House Flipper Review
In the realm of incredibly niche sim games, House Flipper certainly feels like a no-brainer. The concept of buying run-down houses, improving them, and then selling for a tidy profit has spawned countless television series, and makes for an enticing gameplay loop. Unfortunately, House Flipper has its own list of vital improvements that need addressing if it hopes to satisfy would-be interior designers.
Players start from humble beginnings in House Flipper, performing simple cleaning jobs for clients to earn cash for their first home purchase. These missions serve double duty as a lengthy tutorial, and the sense of progression is handled nicely; not only do you gradually acquire the different tools you’ll be using to improve homes, you also start unlocking a variety of quirky perks, like consuming less paint or the ability to identify dirt on your mini-map.
House Flipper gives you the ability to perform a number of remodeling actions, but the actual gameplay mechanics aren’t very interesting. Cleaning boils down to clicking on boxes and other litter to make it instantly vanish, or holding in the mouse button to wave your broom in the general vicinity of stains. The mechanics for painting, tiling, and mounting appliances are equally simplistic, and don’t leave much room for creativity. You have a little more freedom when it comes to demolishing and building walls and placing furnishings, but you won’t be impressing Chip and Joanna Gaines anytime soon.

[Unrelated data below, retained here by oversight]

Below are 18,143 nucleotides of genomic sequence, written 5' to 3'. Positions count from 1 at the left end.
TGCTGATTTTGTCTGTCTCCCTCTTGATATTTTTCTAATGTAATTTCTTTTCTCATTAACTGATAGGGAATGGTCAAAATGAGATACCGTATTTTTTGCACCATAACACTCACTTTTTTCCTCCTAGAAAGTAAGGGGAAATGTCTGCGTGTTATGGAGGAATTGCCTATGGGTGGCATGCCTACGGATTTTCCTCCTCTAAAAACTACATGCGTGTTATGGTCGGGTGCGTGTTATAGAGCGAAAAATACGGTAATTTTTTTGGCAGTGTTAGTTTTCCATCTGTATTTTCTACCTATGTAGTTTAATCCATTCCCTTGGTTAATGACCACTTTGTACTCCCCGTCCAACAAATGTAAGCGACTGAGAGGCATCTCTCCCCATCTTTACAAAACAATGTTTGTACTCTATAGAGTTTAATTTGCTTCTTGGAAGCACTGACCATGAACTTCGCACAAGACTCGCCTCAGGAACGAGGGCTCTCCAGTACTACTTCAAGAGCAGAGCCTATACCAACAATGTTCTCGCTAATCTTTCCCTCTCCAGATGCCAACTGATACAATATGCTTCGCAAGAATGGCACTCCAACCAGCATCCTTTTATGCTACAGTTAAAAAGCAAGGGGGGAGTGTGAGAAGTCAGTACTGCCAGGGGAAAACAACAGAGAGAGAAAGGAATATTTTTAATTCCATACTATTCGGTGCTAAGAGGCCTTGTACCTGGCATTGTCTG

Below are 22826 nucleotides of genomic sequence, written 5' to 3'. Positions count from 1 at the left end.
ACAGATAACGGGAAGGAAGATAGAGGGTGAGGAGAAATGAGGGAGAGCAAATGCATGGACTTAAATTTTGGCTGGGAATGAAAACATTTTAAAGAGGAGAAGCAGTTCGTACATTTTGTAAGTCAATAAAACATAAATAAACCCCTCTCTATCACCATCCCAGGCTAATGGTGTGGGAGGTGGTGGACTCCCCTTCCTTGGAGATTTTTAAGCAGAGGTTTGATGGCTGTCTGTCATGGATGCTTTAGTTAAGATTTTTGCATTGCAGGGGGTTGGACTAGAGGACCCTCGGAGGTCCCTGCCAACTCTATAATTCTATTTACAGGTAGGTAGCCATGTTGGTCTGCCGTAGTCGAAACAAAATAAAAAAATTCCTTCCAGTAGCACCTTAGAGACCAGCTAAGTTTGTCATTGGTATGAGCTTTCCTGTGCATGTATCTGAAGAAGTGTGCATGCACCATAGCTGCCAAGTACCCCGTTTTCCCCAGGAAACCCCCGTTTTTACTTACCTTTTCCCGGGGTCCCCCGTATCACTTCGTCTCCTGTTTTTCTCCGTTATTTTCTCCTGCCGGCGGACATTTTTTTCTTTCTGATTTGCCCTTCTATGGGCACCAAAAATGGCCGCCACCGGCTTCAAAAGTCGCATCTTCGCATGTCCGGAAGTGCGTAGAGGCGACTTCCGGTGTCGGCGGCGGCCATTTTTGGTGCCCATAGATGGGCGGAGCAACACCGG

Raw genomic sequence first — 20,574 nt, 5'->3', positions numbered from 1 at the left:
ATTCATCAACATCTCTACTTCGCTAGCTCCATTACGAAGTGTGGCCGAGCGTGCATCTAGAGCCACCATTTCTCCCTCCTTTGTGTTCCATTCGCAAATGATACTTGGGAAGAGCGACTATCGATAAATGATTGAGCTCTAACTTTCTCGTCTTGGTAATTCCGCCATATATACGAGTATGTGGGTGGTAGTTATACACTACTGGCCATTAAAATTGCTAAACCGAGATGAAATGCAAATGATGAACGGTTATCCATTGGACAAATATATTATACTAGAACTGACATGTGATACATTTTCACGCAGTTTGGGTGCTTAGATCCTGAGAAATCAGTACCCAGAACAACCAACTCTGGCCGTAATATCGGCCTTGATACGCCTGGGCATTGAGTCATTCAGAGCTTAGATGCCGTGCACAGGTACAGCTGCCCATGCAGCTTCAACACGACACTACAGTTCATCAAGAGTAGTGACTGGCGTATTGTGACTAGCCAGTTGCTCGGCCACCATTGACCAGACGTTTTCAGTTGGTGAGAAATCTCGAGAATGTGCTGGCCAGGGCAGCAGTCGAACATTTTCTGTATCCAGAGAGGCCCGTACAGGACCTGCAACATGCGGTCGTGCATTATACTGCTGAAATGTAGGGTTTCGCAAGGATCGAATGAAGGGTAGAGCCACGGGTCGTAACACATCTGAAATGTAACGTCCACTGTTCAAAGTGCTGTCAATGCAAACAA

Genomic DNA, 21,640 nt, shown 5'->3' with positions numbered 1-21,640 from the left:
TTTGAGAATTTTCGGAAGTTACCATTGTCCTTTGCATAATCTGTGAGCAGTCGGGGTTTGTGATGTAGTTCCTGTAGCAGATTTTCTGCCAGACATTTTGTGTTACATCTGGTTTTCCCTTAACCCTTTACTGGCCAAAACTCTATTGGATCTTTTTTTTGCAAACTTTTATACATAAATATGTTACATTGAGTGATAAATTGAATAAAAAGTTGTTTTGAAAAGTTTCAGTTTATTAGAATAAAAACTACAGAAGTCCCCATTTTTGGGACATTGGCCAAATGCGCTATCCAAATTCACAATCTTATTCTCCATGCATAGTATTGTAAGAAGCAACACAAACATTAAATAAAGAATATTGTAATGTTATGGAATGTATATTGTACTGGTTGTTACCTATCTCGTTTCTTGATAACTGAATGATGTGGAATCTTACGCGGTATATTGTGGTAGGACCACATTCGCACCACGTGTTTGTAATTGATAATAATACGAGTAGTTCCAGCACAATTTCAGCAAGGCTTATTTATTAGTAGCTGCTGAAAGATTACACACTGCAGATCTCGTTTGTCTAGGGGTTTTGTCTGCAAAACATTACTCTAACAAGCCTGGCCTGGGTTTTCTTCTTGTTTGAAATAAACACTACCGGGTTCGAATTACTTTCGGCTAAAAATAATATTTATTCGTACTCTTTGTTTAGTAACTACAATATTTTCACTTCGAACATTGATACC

After you’ve saved up enough money, you can forgo the set jobs and buy your own fixer-upper on the open market. The houses come in a variety of different sizes, prices, and levels of disrepair. After following the lengthy to-do lists of your previous employers, having the ability to do whatever you please with your new home is exciting. However, it doesn’t take long to realize your renovation options are less expansive than they first appear.
I’m not the biggest remodeling show fan, but thanks to my wife’s obsession with HGTV, I’ve watched enough of them to understand the appeal, and House Flipper simply lacks the flexibility to deliver on the dream. Despite the real-world emphasis on curb appeal when it comes to selling homes, you can’t perform any landscaping or outdoor improvements to your houses aside from applying a new coat of paint. You also can’t add or remove windows, or alter outside walls in any way. The demolition mechanics are limited inside as well; you can’t tear down or move any wall that has plumbing fittings, so your bathroom layouts are bound to stay static – unless you want a toilet in your kitchen. These restrictions put major renovations out of the realm of possibility and make the whole experience feel shallow.
Even if you’re happy with your home’s floorplan, touching up rooms lacks flexibility. Paint is applied one full-length, vertical strip at a time, preventing you from doing any kind of creative treatment aside from big-top circus stripes. Your color options are also underwhelming, and you can’t mix your own custom hues.